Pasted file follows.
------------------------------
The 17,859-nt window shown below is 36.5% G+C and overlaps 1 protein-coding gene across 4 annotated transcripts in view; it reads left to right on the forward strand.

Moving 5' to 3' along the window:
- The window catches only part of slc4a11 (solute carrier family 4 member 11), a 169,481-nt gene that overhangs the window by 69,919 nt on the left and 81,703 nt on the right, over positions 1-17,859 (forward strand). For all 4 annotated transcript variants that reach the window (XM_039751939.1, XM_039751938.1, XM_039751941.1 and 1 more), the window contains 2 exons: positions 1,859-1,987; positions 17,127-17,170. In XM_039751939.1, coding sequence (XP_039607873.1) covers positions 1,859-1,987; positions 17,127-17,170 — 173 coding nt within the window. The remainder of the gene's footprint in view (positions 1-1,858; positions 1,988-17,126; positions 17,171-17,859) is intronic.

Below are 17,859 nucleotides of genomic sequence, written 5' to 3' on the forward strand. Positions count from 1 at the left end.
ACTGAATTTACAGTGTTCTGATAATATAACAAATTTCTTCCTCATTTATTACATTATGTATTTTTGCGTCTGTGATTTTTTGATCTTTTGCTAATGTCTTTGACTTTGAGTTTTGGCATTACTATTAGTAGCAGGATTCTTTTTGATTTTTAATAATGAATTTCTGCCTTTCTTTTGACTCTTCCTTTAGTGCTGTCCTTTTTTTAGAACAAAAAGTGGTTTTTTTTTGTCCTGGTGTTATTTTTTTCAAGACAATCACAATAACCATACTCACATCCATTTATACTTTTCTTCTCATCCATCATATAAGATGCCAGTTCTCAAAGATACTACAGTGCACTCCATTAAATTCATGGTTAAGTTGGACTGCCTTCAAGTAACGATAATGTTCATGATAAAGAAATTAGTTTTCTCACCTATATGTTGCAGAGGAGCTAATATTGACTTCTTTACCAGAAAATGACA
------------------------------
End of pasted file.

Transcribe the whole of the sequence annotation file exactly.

The 17,859-nt window shown below is 36.5% G+C and overlaps 1 protein-coding gene across 4 annotated transcripts in view; it reads left to right on the forward strand.

Moving 5' to 3' along the window:
- The window catches only part of slc4a11 (solute carrier family 4 member 11), a 169,481-nt gene that overhangs the window by 69,919 nt on the left and 81,703 nt on the right, over positions 1-17,859 (forward strand). For all 4 annotated transcript variants that reach the window (XM_039751939.1, XM_039751938.1, XM_039751941.1 and 1 more), the window contains 2 exons: positions 1,859-1,987; positions 17,127-17,170. In XM_039751939.1, coding sequence (XP_039607873.1) covers positions 1,859-1,987; positions 17,127-17,170 — 173 coding nt within the window. The remainder of the gene's footprint in view (positions 1-1,858; positions 1,988-17,126; positions 17,171-17,859) is intronic.

Below are 17,859 nucleotides of genomic sequence, written 5' to 3' on the forward strand. Positions count from 1 at the left end.
ACTGAATTTACAGTGTTCTGATAATATAACAAATTTCTTCCTCATTTATTACATTATGTATTTTTGCGTCTGTGATTTTTTGATCTTTTGCTAATGTCTTTGACTTTGAGTTTTGGCATTACTATTAGTAGCAGGATTCTTTTTGATTTTTAATAATGAATTTCTGCCTTTCTTTTGACTCTTCCTTTAGTGCTGTCCTTTTTTTAGAACAAAAAGTGGTTTTTTTTTGTCCTGGTGTTATTTTTTTCAAGACAATCACAATAACCATACTCACATCCATTTATACTTTTCTTCTCATCCATCATATAAGATGCCAGTTCTCAAAGATACTACAGTGCACTCCATTAAATTCATGGTTAAGTTGGACTGCCTTCAAGTAACGATAATGTTCATGATAAAGAAATTAGTTTTCTCACCTATATGTTGCAGAGGAGCTAATATTGACTTCTTTACCAGAAAATGACA